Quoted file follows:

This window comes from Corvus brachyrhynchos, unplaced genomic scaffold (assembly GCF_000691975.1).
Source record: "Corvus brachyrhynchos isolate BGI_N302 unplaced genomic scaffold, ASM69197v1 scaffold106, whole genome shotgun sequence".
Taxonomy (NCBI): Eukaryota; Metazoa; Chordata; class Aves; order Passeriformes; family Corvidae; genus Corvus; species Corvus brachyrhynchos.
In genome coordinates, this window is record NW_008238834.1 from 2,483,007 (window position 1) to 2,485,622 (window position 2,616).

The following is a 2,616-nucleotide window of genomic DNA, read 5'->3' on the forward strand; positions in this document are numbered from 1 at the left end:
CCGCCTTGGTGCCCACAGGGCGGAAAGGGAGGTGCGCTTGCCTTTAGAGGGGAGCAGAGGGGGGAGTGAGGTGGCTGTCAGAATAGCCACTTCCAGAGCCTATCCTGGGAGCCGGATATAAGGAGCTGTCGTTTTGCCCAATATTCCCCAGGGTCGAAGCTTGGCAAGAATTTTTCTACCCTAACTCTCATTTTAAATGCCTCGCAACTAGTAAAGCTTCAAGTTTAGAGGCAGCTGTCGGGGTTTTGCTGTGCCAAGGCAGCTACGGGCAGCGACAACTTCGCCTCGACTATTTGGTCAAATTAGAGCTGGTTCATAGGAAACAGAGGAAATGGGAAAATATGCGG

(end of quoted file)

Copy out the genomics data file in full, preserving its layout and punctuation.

This window comes from Corvus brachyrhynchos, unplaced genomic scaffold (assembly GCF_000691975.1).
Source record: "Corvus brachyrhynchos isolate BGI_N302 unplaced genomic scaffold, ASM69197v1 scaffold106, whole genome shotgun sequence".
Taxonomy (NCBI): Eukaryota; Metazoa; Chordata; class Aves; order Passeriformes; family Corvidae; genus Corvus; species Corvus brachyrhynchos.
In genome coordinates, this window is record NW_008238834.1 from 2,483,007 (window position 1) to 2,485,622 (window position 2,616).

The following is a 2,616-nucleotide window of genomic DNA, read 5'->3' on the forward strand; positions in this document are numbered from 1 at the left end:
CCGCCTTGGTGCCCACAGGGCGGAAAGGGAGGTGCGCTTGCCTTTAGAGGGGAGCAGAGGGGGGAGTGAGGTGGCTGTCAGAATAGCCACTTCCAGAGCCTATCCTGGGAGCCGGATATAAGGAGCTGTCGTTTTGCCCAATATTCCCCAGGGTCGAAGCTTGGCAAGAATTTTTCTACCCTAACTCTCATTTTAAATGCCTCGCAACTAGTAAAGCTTCAAGTTTAGAGGCAGCTGTCGGGGTTTTGCTGTGCCAAGGCAGCTACGGGCAGCGACAACTTCGCCTCGACTATTTGGTCAAATTAGAGCTGGTTCATAGGAAACAGAGGAAATGGGAAAATATGCGG